BackgroundManagement recommendations for thyroid nodules rely primarily on the cytological diagnosis. However, 25% of biopsies render an indeterminate cytology for which management decision is more challenging due to heterogeneity of the specimens. This study aimed to stratify the cancer risk through subcategorization of indeterminate cytology.
MethodsThe indeterminate cytological specimens (Bethesda-III or IV) of 518 thyroid nodules consecutively evaluated at our academic cancer center between October 2008 and September 2015, blinded to the histological outcome, were retrospectively reviewed. Cytological specimens were subclassified into four groups: aspirates exhibiting nuclear atypia (n?=?158; 31%); architectural atypia (n?=?222; 43%); oncocytic features (n?=?120; 23%); or other types of atypia (n?=?18; 3%). The prevalence of malignancy and odds ratio for malignancy were calculated in 323 nodules with histological confirmation.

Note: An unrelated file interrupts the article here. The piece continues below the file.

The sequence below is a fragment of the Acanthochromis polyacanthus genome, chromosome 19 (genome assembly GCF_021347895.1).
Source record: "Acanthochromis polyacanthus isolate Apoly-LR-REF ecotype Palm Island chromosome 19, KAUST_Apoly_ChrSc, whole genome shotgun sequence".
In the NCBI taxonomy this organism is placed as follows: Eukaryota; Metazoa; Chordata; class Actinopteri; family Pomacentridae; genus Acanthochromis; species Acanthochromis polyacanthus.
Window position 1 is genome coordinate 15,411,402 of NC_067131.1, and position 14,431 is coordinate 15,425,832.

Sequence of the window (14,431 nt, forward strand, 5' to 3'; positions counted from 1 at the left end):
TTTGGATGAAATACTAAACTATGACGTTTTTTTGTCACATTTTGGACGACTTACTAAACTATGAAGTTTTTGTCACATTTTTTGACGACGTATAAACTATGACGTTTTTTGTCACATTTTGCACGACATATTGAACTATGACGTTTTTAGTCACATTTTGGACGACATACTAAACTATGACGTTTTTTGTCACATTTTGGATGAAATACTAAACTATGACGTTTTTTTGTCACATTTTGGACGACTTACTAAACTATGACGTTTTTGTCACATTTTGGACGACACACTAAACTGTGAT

ResultsThe prevalence of malignancy was 26% overall (20% in Bethesda-III and 29% in Bethesda-IV; p?=?0.07), and 47%, 12%, 24%, and 25% for aspirates with nuclear atypia, architectural atypia, oncocytic features, or other types of atypia, respectively. The OR of nuclear atypia over architectural atypia was 6.4 (3.4-12.2; p?ConclusionsCytological subcategories can effectively stratify the risk of malignancy of thyroid nodules with indeterminate cytology and improve cytology-histology correlation.